Vice chancellor outlines sources of UNL budget problems


Faculty who want to help UNL through its budget problems should work on two things, Mike Zeleny, vice chancellor for business and finance, told the Faculty Senate Tuesday, May 7.

First, faculty members should do whatever they can to help increase enrollment—graduate and undergraduate, in-state and out-of-state, Zeleny said.

Second, they should lobby for an increase in tuition. Putting the university on a balanced budget, he said, is impossible without some increase in tuition. Zeleny said he had recently attended a meeting of Big Ten business and finance leaders, and almost all of them reported looking at tuition increases.

The major drivers of the University of Nebraska’s budget problems, Zeleny said, are inflation and declining enrollment.

Inflation, a residual effect of the COVID-19 pandemic, has made almost everything the university does and buys more expensive, Zeleny said. Everything connected with facilities—building, maintaining, operating—has increased dramatically in cost, he said. Workforce retention is more expensive because pay has been increasing since the pandemic making it easy for workers to move to better-paying jobs. Insurance, for health care and other needs, is another area where costs are increasing. In addition, students are arriving with more needs for and expectations of services, he said, requiring UNL to provide remedial services, social services and other amenities.

While costs have been increasing, the university’s major sources of income have been decreasing. Zeleny said the state provided about 30 percent of the university’s budget in the early 1990s. That has declined to about 13 percent. Even though the state may increase its allocation to the university 2 to 3 percent a year, that still means it is paying for less of what the university needs to operate. This, too, is a problem other Big Ten schools are experiencing, no matter whether they are in red states or blue states, Zeleny said.

The other major source of income—student tuition—has been declining because enrollment has been declining. The peak for enrollment at UNL was over 26,000 in 2017, Zeleny said. For 2023-24, the enrollment was 23,600,

Looking ahead, Zeleny said the goal of regaining membership in the Association of American Universities will add to UNL’s expenses. Zeleny asked Tim Gay, a member of the Senate and a professor of physics, what it might cost to add five or six faculty in physics who either are or are likely to become members of the National Academy of Sciences. Gay estimated that it would cost about $100 million. Zeleny said regaining membership in the AAU would require adding similarly accomplished faculty in other areas. The overall cost could be between $200 million and $400 million, he said.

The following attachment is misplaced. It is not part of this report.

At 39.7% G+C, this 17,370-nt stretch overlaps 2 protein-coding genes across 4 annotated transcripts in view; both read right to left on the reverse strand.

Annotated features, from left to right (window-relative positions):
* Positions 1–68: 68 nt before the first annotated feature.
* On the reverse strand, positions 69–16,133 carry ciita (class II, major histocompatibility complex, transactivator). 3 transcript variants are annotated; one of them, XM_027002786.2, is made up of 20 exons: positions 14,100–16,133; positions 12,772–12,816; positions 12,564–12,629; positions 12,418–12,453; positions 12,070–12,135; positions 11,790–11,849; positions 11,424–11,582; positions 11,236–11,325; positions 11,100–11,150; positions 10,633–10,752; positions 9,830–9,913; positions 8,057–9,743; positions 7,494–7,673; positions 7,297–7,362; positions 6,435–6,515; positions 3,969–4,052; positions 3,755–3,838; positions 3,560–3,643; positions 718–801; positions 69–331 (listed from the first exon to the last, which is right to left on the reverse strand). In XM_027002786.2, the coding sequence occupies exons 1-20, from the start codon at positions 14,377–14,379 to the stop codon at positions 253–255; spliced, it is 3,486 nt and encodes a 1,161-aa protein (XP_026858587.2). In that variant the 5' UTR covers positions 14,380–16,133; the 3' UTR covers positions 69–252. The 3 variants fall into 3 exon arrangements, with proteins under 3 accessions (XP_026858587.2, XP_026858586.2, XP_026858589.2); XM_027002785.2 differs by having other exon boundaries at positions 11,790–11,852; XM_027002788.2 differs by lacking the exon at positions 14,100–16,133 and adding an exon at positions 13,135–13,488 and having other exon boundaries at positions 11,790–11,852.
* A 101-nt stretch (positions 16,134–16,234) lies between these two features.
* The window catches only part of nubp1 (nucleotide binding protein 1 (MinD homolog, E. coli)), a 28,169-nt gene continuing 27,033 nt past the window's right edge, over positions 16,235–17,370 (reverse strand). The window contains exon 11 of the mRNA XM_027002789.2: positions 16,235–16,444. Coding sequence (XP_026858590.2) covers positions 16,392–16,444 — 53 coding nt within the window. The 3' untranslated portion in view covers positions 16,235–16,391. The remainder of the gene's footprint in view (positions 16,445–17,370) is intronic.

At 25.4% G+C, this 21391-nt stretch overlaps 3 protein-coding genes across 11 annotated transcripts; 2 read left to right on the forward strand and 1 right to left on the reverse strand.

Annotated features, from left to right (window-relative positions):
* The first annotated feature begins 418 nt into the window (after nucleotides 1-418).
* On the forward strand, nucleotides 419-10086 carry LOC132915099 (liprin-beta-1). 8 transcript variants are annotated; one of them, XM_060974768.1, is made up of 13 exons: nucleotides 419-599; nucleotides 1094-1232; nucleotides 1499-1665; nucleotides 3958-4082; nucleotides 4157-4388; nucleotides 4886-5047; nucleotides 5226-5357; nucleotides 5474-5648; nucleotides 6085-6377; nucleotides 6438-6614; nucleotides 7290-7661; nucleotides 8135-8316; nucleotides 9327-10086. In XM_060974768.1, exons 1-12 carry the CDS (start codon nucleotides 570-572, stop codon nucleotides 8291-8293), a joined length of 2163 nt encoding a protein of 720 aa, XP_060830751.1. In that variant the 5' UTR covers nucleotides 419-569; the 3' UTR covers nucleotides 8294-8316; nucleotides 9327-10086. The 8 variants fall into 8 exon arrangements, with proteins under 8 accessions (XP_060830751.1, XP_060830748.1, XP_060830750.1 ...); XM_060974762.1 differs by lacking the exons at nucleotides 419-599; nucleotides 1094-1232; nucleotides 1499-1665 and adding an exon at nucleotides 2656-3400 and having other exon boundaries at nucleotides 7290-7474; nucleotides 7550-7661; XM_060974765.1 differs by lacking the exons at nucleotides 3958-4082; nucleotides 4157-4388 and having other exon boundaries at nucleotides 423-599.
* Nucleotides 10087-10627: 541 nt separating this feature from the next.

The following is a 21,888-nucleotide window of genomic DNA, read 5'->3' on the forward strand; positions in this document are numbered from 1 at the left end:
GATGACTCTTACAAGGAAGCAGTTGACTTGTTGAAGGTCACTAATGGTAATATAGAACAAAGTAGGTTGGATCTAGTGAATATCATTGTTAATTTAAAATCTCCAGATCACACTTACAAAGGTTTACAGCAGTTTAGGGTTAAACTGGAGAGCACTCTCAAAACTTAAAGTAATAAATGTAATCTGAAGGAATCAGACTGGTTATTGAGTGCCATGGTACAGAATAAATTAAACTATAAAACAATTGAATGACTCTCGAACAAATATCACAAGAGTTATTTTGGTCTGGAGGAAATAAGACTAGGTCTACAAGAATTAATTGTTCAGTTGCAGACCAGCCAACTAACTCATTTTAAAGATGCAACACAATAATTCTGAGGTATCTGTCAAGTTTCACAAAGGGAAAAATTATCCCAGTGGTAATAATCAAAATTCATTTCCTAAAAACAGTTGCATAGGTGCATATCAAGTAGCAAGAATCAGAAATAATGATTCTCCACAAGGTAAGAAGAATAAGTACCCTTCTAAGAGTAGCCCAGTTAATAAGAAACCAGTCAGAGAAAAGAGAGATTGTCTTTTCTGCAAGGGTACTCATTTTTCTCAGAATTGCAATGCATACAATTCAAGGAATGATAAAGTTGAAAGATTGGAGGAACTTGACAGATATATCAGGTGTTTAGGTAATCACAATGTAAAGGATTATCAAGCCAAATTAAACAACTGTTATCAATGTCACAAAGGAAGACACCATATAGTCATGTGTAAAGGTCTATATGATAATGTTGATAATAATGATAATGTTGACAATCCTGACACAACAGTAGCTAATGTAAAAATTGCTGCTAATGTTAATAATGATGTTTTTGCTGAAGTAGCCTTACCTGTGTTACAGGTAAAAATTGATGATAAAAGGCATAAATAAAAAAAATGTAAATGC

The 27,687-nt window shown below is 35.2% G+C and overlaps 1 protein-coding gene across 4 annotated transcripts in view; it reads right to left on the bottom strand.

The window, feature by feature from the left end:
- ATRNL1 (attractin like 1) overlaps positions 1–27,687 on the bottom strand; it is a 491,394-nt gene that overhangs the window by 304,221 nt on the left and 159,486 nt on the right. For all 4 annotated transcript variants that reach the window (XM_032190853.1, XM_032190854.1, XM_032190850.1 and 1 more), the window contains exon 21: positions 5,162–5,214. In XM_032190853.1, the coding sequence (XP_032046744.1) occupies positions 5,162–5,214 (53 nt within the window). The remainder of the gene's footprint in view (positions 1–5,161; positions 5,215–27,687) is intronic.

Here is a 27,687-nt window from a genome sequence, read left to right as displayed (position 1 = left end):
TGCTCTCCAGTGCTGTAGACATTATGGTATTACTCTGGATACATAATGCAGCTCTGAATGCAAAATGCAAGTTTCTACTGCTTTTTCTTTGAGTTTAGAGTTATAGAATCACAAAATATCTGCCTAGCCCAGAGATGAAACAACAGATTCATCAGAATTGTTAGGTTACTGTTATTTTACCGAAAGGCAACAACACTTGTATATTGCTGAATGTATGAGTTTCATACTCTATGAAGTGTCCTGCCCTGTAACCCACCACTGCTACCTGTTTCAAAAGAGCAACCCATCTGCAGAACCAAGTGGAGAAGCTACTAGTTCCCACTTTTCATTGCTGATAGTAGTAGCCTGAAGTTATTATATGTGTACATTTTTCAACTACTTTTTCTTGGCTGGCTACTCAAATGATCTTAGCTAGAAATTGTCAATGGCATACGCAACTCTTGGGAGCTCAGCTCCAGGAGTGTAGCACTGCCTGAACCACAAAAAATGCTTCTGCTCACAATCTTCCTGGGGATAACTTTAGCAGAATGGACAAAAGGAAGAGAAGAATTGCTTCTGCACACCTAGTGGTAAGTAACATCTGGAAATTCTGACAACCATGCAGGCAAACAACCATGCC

Before Zeleny spoke to the senators, Chancellor Rodney Bennett told them he expected UNL would be asked to make more budget cuts. He said he will meet soon with the chief financial officer of the NU system, which will give him a better idea of the budget future.

Bennett said, however, that he expected there will be a pool of money for salary increases this year. The size of the pool and how it will be allocated are yet to be decided, he said.

Deborah Minter, associate professor of English and the out-going past president of the Senate, asked Bennett about the political climate in the state for classroom and research activities. In some states, politicians or outside groups have challenged the content of college classes or the lines of research conducted by faculty. Minter specifically pointed to requests for course syllabi from outsiders. Bennett said people often ask him about diversity, equity and inclusion programs, which he finds unfortunate in light of the need for today’s graduates to be able to work in ethnically diverse environments.

Bennett said he was not aware of any requests for syllabi, but he said faculty should consult with their chairs or deans if they confront political challenges to course content or their research.

In response to a question, Bennett said he expected Troy Dannen, the new athletic director, will have an announcement soon, possibly in the next two or three days, about plans for Memorial Stadium renovation and how they might affect the Schorr Center.

The Tuesday meeting of the Senate is its last of the academic year. It is also the meeting at which new officers are elected. Pete Eklund, a professor in the Glenn Korff School of Music, assumed the position of Senate president. Kelli Kopocis, an associate professor of practice in the Durham School of Architectural Engineering and Construction, became the past president.

The senators elected John Shrader, an associate professor in the College of Journalism and Mass Communications, as president-elect. Signe Boudreau, an associate professor in libraries, was re-elected secretary. Elected to fill three seats on the Senate Executive Committee were Eveline Baesu, an associate professor in the College of Engineering; Rich Leiter, a professor in the College of Law; and Susan VanderPlas, an assistant professor of statistics.